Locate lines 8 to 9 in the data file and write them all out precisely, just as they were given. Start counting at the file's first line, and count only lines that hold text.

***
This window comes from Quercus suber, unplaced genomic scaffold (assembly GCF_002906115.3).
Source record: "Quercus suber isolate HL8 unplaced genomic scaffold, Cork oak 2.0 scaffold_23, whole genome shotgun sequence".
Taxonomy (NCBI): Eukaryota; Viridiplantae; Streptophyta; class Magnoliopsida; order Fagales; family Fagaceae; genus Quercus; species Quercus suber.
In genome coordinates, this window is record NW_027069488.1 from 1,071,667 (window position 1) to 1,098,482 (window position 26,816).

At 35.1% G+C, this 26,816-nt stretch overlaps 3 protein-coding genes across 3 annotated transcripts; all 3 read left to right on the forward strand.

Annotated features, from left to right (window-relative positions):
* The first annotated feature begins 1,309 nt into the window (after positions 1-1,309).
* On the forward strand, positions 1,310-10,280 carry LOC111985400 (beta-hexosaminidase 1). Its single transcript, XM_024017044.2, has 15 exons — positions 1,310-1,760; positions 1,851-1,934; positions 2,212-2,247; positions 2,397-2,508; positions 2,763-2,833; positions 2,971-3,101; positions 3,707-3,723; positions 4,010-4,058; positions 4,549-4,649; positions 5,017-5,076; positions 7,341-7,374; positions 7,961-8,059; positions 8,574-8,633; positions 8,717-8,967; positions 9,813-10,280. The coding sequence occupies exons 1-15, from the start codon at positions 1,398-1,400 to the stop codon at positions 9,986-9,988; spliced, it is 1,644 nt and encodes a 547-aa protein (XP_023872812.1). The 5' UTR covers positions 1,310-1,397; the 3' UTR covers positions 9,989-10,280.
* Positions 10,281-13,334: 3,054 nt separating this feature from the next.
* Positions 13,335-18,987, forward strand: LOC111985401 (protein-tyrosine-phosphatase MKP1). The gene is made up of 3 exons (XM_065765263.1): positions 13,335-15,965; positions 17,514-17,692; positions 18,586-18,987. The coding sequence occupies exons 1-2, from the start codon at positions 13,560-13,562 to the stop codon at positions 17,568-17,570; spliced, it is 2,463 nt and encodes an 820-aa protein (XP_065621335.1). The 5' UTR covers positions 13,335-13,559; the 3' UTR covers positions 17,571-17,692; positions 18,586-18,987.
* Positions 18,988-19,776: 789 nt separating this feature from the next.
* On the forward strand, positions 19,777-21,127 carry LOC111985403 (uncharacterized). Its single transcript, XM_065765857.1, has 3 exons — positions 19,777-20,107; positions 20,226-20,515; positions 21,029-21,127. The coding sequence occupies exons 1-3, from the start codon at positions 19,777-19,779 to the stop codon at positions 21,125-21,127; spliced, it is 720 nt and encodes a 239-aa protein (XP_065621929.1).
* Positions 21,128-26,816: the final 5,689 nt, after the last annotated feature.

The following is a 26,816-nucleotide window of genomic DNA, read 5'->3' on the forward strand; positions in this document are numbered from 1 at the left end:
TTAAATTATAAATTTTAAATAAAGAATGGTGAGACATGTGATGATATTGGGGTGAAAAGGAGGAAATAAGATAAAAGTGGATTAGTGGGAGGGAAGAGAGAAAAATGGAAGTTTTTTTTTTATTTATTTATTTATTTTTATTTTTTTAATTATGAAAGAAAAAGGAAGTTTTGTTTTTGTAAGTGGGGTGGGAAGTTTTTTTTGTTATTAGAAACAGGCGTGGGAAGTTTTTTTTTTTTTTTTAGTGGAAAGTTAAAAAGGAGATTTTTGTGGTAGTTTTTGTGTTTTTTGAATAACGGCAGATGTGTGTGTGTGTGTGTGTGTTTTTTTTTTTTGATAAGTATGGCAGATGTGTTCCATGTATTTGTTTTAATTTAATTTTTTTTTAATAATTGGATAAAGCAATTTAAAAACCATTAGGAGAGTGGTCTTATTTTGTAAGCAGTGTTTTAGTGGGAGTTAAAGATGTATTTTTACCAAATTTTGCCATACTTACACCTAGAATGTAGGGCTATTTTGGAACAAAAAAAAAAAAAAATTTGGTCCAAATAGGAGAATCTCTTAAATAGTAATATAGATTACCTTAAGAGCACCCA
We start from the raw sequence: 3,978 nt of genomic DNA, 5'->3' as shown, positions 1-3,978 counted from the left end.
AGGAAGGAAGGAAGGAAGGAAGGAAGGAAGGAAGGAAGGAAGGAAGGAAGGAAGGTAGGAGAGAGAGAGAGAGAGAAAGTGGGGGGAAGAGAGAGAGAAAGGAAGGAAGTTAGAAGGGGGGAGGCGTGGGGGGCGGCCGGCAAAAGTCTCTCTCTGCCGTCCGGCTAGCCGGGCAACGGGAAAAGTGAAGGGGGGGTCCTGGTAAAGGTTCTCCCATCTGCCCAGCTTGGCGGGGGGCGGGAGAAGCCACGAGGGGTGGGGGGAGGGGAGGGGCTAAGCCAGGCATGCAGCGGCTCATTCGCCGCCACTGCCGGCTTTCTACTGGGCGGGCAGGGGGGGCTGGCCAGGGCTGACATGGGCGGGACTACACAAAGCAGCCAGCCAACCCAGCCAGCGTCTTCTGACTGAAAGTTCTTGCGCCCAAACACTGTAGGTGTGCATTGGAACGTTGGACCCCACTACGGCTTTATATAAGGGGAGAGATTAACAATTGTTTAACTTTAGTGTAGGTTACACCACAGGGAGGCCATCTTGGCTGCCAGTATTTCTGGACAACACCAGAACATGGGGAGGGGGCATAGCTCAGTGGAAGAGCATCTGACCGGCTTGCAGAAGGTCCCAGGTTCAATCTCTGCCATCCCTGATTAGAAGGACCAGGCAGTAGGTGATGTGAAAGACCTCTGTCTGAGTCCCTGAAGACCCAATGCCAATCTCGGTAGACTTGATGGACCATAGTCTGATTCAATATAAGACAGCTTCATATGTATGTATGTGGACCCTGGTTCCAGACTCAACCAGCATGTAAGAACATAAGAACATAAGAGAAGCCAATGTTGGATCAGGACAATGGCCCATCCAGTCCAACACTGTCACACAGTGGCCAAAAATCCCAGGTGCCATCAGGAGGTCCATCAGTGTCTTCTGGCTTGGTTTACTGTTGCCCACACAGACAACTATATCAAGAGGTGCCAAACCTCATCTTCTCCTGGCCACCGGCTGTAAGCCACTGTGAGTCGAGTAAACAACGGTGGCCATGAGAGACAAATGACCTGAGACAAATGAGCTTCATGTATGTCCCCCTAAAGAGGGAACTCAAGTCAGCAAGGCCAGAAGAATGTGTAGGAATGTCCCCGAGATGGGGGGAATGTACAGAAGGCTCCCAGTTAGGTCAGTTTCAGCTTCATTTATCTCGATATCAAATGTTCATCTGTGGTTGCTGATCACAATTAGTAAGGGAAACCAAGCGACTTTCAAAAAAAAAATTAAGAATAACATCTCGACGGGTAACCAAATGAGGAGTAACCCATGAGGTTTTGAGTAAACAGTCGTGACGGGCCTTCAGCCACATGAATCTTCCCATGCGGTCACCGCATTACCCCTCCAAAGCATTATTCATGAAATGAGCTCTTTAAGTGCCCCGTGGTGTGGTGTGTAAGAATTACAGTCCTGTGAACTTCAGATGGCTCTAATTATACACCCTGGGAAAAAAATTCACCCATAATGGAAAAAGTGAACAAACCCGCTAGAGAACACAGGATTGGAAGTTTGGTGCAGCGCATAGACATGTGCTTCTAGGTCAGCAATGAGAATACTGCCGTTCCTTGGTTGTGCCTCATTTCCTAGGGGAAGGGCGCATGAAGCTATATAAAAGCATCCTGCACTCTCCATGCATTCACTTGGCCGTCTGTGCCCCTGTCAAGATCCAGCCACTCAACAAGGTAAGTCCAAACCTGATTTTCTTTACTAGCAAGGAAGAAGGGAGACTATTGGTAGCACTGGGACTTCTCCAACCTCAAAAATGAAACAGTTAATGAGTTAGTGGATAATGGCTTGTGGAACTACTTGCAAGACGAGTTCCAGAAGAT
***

* On the forward strand, positions 1,310-10,280 carry LOC111985400 (beta-hexosaminidase 1). Its single transcript, XM_024017044.2, has 15 exons — positions 1,310-1,760; positions 1,851-1,934; positions 2,212-2,247; positions 2,397-2,508; positions 2,763-2,833; positions 2,971-3,101; positions 3,707-3,723; positions 4,010-4,058; positions 4,549-4,649; positions 5,017-5,076; positions 7,341-7,374; positions 7,961-8,059; positions 8,574-8,633; positions 8,717-8,967; positions 9,813-10,280. The coding sequence occupies exons 1-15, from the start codon at positions 1,398-1,400 to the stop codon at positions 9,986-9,988; spliced, it is 1,644 nt and encodes a 547-aa protein (XP_023872812.1). The 5' UTR covers positions 1,310-1,397; the 3' UTR covers positions 9,989-10,280.
* Positions 10,281-13,334: 3,054 nt separating this feature from the next.